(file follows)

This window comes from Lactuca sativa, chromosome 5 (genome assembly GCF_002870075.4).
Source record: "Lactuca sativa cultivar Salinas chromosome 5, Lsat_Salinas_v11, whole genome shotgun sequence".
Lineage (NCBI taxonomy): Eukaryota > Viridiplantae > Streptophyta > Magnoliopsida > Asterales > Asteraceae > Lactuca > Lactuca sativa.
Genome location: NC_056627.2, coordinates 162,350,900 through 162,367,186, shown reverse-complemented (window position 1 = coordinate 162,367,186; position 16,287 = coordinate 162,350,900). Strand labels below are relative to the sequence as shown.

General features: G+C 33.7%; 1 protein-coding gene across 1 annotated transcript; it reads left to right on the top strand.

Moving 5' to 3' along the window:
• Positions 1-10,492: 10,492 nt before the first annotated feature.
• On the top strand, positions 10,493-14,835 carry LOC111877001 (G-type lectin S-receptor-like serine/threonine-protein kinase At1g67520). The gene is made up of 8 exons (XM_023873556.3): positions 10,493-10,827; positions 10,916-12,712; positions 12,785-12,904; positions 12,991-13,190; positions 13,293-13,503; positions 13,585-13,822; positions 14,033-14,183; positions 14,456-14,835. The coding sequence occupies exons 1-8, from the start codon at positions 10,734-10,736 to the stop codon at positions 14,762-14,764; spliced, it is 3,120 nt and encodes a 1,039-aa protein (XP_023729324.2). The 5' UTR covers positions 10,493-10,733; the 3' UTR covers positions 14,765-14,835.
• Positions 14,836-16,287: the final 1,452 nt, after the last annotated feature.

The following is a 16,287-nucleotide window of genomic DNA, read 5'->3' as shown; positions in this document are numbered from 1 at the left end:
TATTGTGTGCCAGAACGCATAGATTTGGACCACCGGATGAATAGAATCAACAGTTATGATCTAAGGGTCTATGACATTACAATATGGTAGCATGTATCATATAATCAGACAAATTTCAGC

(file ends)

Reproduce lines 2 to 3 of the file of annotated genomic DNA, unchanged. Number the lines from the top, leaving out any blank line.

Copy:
Source record: "Lactuca sativa cultivar Salinas chromosome 5, Lsat_Salinas_v11, whole genome shotgun sequence".
Lineage (NCBI taxonomy): Eukaryota > Viridiplantae > Streptophyta > Magnoliopsida > Asterales > Asteraceae > Lactuca > Lactuca sativa.